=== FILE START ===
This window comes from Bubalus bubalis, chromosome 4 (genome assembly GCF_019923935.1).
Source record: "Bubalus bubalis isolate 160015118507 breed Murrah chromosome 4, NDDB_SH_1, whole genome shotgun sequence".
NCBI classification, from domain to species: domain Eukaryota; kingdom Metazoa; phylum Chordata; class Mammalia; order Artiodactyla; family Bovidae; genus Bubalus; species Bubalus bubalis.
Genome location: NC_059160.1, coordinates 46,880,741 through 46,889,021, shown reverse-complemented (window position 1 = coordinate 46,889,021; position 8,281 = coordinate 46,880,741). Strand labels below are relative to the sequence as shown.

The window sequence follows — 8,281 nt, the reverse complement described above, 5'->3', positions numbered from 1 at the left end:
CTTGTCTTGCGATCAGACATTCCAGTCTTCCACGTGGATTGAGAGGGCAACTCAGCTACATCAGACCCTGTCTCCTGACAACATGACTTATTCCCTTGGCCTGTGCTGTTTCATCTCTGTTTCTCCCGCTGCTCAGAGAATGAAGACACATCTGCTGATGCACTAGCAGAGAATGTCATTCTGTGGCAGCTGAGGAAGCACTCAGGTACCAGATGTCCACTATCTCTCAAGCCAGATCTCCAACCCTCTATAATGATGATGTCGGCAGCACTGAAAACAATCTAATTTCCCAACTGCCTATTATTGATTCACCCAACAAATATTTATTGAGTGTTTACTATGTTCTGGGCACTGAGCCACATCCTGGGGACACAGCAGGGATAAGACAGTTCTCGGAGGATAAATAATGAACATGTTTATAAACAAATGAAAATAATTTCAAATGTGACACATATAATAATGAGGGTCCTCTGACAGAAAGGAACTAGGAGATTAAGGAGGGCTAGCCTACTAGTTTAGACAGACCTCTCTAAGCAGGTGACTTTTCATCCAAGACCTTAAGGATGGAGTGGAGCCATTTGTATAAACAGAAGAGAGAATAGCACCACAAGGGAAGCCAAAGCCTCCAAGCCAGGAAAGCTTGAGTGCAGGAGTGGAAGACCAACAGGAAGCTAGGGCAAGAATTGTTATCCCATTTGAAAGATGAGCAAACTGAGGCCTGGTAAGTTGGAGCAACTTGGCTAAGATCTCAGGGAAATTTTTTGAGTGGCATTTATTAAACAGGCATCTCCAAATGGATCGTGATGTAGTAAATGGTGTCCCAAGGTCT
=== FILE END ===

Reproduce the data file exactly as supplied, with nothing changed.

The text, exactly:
This window comes from Bubalus bubalis, chromosome 4 (genome assembly GCF_019923935.1).
Source record: "Bubalus bubalis isolate 160015118507 breed Murrah chromosome 4, NDDB_SH_1, whole genome shotgun sequence".
NCBI classification, from domain to species: domain Eukaryota; kingdom Metazoa; phylum Chordata; class Mammalia; order Artiodactyla; family Bovidae; genus Bubalus; species Bubalus bubalis.
Genome location: NC_059160.1, coordinates 46,880,741 through 46,889,021, shown reverse-complemented (window position 1 = coordinate 46,889,021; position 8,281 = coordinate 46,880,741). Strand labels below are relative to the sequence as shown.

The window sequence follows — 8,281 nt, the reverse complement described above, 5'->3', positions numbered from 1 at the left end:
CTTGTCTTGCGATCAGACATTCCAGTCTTCCACGTGGATTGAGAGGGCAACTCAGCTACATCAGACCCTGTCTCCTGACAACATGACTTATTCCCTTGGCCTGTGCTGTTTCATCTCTGTTTCTCCCGCTGCTCAGAGAATGAAGACACATCTGCTGATGCACTAGCAGAGAATGTCATTCTGTGGCAGCTGAGGAAGCACTCAGGTACCAGATGTCCACTATCTCTCAAGCCAGATCTCCAACCCTCTATAATGATGATGTCGGCAGCACTGAAAACAATCTAATTTCCCAACTGCCTATTATTGATTCACCCAACAAATATTTATTGAGTGTTTACTATGTTCTGGGCACTGAGCCACATCCTGGGGACACAGCAGGGATAAGACAGTTCTCGGAGGATAAATAATGAACATGTTTATAAACAAATGAAAATAATTTCAAATGTGACACATATAATAATGAGGGTCCTCTGACAGAAAGGAACTAGGAGATTAAGGAGGGCTAGCCTACTAGTTTAGACAGACCTCTCTAAGCAGGTGACTTTTCATCCAAGACCTTAAGGATGGAGTGGAGCCATTTGTATAAACAGAAGAGAGAATAGCACCACAAGGGAAGCCAAAGCCTCCAAGCCAGGAAAGCTTGAGTGCAGGAGTGGAAGACCAACAGGAAGCTAGGGCAAGAATTGTTATCCCATTTGAAAGATGAGCAAACTGAGGCCTGGTAAGTTGGAGCAACTTGGCTAAGATCTCAGGGAAATTTTTTGAGTGGCATTTATTAAACAGGCATCTCCAAATGGATCGTGATGTAGTAAATGGTGTCCCAAGGTCT